In February, the U.S. economy added jobs quickly, but monthly wage growth slowed and the unemployment rate increased, suggesting some loosening of the labor market. As a result, financial markets reduced their expectations that the Federal Reserve would raise interest rates by half a percentage point this month.
The labor supply increased last month, according to the Labor Department’s widely watched employment report, which helped to push the proportion of people in their prime working years to its highest level since right before the COVID-19 pandemic.
Some economists viewed the mixed report as raising the chances that the economy would avoid a much feared recession this year, and instead only experience slower growth.
“This is a strong foundation for the economy,” said Nick Bunker, head of economic research at the Indeed Hiring Lab. “If wages continue to grow around its current rate or even a bit higher, the labor market may be able to stay strong and not throw gas on the inflation fire.”
Nonfarm payrolls increased by 311,000 jobs last month, the survey of establishments showed. Data for January was revised lower to show 504,000 jobs added instead of the previously reported 517,000. But the growth in employment was not as broad as in prior months, with only 56% of industries adding to payrolls compared to 68% in February. That was the lowest share since April 2020, when pandemic lockdowns were in place.
Economists polled by Reuters had forecast job growth of 205,000, with estimates ranging from 78,000 to 325,000. The economy needs to create 100,000 jobs per month to keep up with growth in the working-age population.
The larger-than-expected increase in payrolls suggested that January’s surge in hiring was not a fluke.
Economists had viewed job growth in January as flattered by a host of factors, including unseasonably warm weather, annual benchmark revisions to the data as well as overly generous seasonal adjustment factors, the model the government uses to strip out seasonal fluctuations from the data.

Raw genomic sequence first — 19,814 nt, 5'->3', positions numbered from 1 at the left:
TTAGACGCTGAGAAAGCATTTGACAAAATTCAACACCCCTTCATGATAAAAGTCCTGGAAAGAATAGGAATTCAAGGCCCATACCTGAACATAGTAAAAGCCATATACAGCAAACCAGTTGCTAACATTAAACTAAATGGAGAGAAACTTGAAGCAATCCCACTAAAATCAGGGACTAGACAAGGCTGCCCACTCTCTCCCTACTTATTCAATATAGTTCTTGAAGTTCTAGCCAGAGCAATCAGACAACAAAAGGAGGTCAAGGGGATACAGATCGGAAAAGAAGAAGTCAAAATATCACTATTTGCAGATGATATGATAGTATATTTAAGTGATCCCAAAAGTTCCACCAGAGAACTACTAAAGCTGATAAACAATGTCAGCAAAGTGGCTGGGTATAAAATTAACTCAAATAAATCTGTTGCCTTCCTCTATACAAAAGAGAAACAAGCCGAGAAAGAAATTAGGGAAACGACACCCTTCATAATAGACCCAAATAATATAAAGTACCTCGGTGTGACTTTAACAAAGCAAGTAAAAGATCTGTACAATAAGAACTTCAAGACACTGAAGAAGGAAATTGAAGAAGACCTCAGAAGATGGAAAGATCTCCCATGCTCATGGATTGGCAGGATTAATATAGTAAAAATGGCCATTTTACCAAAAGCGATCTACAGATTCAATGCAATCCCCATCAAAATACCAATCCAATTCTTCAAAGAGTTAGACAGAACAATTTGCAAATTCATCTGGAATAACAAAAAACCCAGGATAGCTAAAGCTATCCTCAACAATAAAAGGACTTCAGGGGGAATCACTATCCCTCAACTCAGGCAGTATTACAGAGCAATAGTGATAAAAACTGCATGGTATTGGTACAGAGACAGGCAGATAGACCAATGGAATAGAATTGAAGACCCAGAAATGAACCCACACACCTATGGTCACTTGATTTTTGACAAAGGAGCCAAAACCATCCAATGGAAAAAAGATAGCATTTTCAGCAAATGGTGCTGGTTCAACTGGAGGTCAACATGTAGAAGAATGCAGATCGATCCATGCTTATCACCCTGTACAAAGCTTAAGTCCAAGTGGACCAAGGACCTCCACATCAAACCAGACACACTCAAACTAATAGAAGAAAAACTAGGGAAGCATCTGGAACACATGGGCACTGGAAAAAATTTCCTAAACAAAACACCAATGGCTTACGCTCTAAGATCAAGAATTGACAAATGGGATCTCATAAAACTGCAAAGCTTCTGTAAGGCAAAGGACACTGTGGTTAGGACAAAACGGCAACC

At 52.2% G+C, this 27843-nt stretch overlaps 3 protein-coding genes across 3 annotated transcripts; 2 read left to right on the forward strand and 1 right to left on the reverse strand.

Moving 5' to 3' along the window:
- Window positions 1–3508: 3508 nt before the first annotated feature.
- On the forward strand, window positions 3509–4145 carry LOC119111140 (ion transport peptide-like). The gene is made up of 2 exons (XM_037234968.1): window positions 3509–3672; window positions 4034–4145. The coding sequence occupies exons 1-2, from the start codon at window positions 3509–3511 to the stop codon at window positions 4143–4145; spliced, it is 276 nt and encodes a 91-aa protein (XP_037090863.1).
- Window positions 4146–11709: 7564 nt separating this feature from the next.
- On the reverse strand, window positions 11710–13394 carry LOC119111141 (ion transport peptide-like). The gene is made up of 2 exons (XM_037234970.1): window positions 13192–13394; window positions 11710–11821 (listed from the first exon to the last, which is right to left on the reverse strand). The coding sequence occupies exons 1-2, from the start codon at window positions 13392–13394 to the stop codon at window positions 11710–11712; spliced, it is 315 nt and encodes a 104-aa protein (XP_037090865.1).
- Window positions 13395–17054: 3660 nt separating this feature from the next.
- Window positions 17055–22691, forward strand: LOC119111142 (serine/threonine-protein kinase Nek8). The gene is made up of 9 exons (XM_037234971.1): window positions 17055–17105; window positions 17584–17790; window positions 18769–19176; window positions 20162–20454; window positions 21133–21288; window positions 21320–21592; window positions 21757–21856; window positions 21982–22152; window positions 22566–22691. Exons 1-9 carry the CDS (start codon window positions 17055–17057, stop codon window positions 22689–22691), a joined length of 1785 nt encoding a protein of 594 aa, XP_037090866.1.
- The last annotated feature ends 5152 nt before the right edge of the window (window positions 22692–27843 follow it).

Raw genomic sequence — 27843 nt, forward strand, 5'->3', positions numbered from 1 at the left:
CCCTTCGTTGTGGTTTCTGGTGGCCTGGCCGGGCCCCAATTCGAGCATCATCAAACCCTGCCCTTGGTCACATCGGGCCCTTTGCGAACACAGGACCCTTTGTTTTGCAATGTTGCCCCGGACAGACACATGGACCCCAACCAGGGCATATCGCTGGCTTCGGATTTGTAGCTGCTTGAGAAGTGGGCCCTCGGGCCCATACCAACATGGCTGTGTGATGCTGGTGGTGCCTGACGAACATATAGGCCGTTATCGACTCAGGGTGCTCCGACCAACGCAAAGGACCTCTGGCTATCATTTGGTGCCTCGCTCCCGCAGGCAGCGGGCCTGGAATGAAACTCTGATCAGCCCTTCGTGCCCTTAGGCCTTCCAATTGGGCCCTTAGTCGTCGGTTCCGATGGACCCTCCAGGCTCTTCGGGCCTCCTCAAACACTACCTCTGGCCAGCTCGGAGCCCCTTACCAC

The leisure and hospitality sector accounted for a third of the jobs created last month, adding 105,000 positions, the bulk of them at restaurants and bars. Employment in leisure and hospitality remains 410,000 jobs below its pre-pandemic level.
Retailers hired 50,100 more workers, while government payrolls increased by 46,000 jobs.
Employment in professional and business services rose by 45,000 jobs and healthcare added 44,000 positions. Construction payrolls grew by 24,000 jobs, but manufacturing employment dropped 4,000. The information industry shed 25,000 jobs, while transportation and warehousing lost 21,500 positions.
Average hourly earnings rose 0.2% last month after gaining 0.3% in January, with most sectors experiencing a slowdown. That raised the year-on-year increase in wages to 4.6% from 4.4% in January, partly due to last year’s flat reading dropping out of the calculation. Wage growth slowed to a three-month annualized pace of 3.6% from a 4.4% rate.
“Progress on inflation can be made without torpedoing employment,” said Sarah House, a senior economist at Wells Fargo in Charlotte, North Carolina. “The recent pace, if sustained, gets earnings growth within the realm of what would be consistent with 2% inflation assuming the recent trend in productivity growth continues.”
Financial markets now expect a quarter-percentage-point rate hike at the end of the Fed’s 21-22 policy meeting, instead of the 50-basis-point increase that been anticipated before the report, according to CME Group’s FedWatch tool.
Much will, however, depend on February’s consumer prices report next week. Troubles at SVB Financial Group, which have pressured global banking shares, could have an impact on the future course of monetary policy.
Stocks on Wall Street were trading lower. The dollar fell against a basket of currencies. U.S. Treasury prices rose.